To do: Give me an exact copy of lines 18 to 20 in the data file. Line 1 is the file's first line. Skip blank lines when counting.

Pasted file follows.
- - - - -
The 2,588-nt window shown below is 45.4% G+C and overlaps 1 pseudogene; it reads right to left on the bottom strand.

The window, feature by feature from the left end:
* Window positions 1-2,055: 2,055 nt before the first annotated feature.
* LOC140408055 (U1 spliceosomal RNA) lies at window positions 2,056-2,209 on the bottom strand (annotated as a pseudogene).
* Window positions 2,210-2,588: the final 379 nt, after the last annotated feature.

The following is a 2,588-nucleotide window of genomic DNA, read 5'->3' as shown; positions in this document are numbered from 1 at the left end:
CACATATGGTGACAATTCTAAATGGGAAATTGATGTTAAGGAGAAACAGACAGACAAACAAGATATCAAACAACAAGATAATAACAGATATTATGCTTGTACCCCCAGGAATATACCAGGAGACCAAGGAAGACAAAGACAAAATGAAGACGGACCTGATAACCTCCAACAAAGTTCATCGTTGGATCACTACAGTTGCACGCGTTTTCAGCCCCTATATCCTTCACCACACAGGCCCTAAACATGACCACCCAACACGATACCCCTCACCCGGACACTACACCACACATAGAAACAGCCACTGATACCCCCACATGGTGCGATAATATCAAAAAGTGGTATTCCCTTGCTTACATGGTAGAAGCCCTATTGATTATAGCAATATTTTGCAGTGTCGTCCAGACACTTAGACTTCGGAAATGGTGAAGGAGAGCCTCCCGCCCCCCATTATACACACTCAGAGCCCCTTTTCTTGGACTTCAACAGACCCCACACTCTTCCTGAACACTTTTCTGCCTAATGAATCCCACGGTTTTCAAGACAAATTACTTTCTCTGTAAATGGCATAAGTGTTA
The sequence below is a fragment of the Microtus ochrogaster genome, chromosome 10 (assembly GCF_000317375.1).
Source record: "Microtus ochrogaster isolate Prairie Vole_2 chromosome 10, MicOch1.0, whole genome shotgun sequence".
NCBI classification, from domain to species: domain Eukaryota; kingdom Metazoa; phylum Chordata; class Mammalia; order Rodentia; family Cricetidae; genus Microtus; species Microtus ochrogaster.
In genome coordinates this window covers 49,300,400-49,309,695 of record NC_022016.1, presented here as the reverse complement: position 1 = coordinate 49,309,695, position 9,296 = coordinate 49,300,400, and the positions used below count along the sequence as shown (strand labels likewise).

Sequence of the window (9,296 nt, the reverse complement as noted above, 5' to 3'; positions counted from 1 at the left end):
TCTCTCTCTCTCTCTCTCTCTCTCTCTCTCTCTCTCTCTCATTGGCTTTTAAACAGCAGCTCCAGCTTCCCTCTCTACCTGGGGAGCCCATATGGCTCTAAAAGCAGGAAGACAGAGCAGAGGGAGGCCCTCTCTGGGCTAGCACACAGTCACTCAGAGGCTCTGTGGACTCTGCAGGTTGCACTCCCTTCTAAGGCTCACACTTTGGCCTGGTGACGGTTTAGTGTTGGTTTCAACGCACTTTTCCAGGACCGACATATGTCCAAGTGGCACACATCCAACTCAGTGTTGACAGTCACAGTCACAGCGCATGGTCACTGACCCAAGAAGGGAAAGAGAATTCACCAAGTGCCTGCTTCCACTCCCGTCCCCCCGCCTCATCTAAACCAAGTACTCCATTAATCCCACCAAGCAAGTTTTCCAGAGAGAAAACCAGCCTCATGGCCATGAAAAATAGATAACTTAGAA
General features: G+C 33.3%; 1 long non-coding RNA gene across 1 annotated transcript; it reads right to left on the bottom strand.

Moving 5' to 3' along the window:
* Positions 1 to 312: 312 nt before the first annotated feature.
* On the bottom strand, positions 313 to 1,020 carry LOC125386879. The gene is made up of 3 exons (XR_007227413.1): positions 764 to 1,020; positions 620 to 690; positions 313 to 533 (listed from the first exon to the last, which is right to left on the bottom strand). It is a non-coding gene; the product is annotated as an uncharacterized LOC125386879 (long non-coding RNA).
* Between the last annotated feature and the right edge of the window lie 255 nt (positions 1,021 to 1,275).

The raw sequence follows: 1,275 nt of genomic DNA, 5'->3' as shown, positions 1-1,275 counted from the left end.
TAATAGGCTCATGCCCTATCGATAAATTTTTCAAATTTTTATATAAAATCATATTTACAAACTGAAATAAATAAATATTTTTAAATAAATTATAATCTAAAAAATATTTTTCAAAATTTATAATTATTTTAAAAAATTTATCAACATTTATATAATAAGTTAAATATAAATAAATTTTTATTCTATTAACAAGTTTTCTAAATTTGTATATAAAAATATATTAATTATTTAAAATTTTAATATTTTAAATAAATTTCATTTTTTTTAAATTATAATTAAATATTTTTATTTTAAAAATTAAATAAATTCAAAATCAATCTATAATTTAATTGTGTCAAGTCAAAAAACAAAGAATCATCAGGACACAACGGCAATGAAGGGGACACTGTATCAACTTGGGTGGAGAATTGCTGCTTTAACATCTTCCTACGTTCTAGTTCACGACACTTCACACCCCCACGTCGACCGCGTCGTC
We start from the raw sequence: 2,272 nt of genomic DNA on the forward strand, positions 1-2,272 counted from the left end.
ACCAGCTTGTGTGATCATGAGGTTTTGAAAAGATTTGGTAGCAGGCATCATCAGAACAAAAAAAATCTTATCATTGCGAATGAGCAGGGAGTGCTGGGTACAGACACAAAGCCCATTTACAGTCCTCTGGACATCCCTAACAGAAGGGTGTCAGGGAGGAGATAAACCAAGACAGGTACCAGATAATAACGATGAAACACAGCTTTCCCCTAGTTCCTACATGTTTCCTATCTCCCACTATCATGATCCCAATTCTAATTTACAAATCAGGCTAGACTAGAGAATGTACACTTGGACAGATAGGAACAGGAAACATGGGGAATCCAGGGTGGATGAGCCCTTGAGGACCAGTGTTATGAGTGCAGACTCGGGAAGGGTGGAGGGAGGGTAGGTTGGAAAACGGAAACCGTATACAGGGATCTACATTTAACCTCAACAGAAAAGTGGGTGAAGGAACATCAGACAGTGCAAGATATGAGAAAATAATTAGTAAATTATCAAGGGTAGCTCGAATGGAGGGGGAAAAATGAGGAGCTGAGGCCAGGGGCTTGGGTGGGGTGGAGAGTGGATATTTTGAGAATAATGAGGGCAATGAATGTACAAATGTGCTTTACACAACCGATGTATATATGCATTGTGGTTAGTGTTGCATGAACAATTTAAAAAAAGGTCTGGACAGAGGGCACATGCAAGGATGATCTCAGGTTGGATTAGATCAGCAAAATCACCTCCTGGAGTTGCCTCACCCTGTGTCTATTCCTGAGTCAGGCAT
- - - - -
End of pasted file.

* Between the last annotated feature and the right edge of the window lie 255 nt (positions 1,021 to 1,275).

The raw sequence follows: 1,275 nt of genomic DNA, 5'->3' as shown, positions 1-1,275 counted from the left end.
TAATAGGCTCATGCCCTATCGATAAATTTTTCAAATTTTTATATAAAATCATATTTACAAACTGAAATAAATAAATATTTTTAAATAAATTATAATCTAAAAAATATTTTTCAAAATTTATAATTATTTTAAAAAATTTATCAACATTTATATAATAAGTTAAATATAAATAAATTTTTATTCTATTAACAAGTTTTCTAAATTTGTATATAAAAATATATTAATTATTTAAAATTTTAATATTTTAAATAAATTTCATTTTTTTTAAATTATAATTAAATATTTTTATTTTAAAAATTAAATAAATTCAAAATCAATCTATAATTTAATTGTGTCAAGTCAAAAAACAAAGAATCATCAGGACACAACGGCAATGAAGGGGACACTGTATCAACTTGGGTGGAGAATTGCTGCTTTAACATCTTCCTACGTTCTAGTTCACGACACTTCACACCCCCACGTCGACCGCGTCGTC